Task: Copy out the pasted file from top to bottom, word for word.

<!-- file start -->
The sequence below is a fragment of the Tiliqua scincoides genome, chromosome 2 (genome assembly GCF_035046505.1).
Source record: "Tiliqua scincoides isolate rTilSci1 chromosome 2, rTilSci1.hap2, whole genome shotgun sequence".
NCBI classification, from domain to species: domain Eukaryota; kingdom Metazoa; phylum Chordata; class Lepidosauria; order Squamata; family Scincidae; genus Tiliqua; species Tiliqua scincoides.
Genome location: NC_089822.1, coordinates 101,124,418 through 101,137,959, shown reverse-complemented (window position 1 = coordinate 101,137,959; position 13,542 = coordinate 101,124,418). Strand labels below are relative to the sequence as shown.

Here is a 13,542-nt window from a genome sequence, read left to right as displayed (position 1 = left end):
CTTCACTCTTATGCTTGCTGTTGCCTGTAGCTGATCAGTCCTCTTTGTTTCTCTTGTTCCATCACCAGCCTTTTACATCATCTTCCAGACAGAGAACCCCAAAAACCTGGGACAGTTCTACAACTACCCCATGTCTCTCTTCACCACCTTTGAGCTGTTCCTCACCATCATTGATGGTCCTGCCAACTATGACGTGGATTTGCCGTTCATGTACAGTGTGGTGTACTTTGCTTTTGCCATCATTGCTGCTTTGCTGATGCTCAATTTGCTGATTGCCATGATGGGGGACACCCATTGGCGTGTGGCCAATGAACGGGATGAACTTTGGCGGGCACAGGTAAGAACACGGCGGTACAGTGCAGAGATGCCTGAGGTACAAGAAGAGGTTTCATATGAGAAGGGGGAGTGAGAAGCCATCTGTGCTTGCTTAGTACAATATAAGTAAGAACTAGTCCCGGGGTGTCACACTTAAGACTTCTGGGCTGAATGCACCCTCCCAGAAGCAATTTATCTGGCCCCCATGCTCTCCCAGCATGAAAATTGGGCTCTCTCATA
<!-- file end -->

The sequence below is a fragment of the Tiliqua scincoides genome, chromosome 2 (genome assembly GCF_035046505.1).
Source record: "Tiliqua scincoides isolate rTilSci1 chromosome 2, rTilSci1.hap2, whole genome shotgun sequence".
NCBI classification, from domain to species: domain Eukaryota; kingdom Metazoa; phylum Chordata; class Lepidosauria; order Squamata; family Scincidae; genus Tiliqua; species Tiliqua scincoides.
Genome location: NC_089822.1, coordinates 101,124,418 through 101,137,959, shown reverse-complemented (window position 1 = coordinate 101,137,959; position 13,542 = coordinate 101,124,418). Strand labels below are relative to the sequence as shown.

Here is a 13,542-nt window from a genome sequence, read left to right as displayed (position 1 = left end):
CTTCACTCTTATGCTTGCTGTTGCCTGTAGCTGATCAGTCCTCTTTGTTTCTCTTGTTCCATCACCAGCCTTTTACATCATCTTCCAGACAGAGAACCCCAAAAACCTGGGACAGTTCTACAACTACCCCATGTCTCTCTTCACCACCTTTGAGCTGTTCCTCACCATCATTGATGGTCCTGCCAACTATGACGTGGATTTGCCGTTCATGTACAGTGTGGTGTACTTTGCTTTTGCCATCATTGCTGCTTTGCTGATGCTCAATTTGCTGATTGCCATGATGGGGGACACCCATTGGCGTGTGGCCAATGAACGGGATGAACTTTGGCGGGCACAGGTAAGAACACGGCGGTACAGTGCAGAGATGCCTGAGGTACAAGAAGAGGTTTCATATGAGAAGGGGGAGTGAGAAGCCATCTGTGCTTGCTTAGTACAATATAAGTAAGAACTAGTCCCGGGGTGTCACACTTAAGACTTCTGGGCTGAATGCACCCTCCCAGAAGCAATTTATCTGGCCCCCATGCTCTCCCAGCATGAAAATTGGGCTCTCTCATA